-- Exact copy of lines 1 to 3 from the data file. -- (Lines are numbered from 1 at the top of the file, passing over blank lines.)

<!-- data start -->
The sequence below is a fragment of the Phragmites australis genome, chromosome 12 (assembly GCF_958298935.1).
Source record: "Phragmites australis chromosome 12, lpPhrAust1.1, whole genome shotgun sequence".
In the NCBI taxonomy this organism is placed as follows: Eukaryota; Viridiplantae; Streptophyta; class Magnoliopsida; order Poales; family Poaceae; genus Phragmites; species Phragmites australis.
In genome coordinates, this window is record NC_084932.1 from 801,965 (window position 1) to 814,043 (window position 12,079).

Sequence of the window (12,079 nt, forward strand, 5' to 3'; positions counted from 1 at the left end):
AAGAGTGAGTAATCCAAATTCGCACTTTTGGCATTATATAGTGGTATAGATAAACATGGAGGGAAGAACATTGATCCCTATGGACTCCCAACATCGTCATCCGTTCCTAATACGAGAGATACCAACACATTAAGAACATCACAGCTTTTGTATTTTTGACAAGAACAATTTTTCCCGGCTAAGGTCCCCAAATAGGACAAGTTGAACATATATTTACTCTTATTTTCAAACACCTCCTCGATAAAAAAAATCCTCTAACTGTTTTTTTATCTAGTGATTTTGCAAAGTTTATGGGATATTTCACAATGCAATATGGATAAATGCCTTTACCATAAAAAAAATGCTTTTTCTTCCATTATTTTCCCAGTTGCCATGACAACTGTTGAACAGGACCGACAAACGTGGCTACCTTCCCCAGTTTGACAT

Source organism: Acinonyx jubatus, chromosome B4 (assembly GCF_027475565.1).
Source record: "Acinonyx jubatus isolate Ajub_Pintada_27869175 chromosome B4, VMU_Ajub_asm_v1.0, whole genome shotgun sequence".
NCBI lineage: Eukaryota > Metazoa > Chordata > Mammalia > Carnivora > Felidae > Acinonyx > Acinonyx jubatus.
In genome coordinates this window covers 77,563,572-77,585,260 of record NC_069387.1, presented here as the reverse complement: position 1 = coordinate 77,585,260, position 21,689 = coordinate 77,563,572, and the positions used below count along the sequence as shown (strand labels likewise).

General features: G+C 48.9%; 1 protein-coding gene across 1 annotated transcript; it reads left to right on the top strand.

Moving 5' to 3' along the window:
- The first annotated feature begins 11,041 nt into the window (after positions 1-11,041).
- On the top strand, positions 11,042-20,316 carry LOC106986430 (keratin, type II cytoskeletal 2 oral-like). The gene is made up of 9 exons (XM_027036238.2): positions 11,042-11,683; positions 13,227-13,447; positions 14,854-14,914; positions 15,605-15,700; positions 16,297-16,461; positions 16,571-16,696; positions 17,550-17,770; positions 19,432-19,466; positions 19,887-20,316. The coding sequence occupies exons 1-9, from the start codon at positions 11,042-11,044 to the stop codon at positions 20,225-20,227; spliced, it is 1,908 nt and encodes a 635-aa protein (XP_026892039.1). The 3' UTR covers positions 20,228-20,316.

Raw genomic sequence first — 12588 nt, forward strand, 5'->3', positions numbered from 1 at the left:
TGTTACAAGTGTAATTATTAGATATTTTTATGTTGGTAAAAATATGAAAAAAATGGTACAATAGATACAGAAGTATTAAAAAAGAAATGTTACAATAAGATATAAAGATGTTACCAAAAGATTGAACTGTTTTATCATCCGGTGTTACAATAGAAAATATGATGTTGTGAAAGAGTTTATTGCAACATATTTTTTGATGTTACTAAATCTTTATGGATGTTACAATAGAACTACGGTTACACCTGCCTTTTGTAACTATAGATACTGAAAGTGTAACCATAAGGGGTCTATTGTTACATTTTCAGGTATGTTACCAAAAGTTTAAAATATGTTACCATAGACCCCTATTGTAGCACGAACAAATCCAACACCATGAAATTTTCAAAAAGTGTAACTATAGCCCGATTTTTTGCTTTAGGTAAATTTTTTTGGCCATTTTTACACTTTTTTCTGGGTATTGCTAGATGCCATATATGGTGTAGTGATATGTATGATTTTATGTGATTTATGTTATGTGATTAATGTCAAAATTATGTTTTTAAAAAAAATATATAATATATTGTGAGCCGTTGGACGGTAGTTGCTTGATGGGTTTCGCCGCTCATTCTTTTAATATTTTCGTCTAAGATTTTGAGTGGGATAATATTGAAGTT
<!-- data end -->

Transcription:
The sequence below is a fragment of the Phragmites australis genome, chromosome 12 (assembly GCF_958298935.1).
Source record: "Phragmites australis chromosome 12, lpPhrAust1.1, whole genome shotgun sequence".
In the NCBI taxonomy this organism is placed as follows: Eukaryota; Viridiplantae; Streptophyta; class Magnoliopsida; order Poales; family Poaceae; genus Phragmites; species Phragmites australis.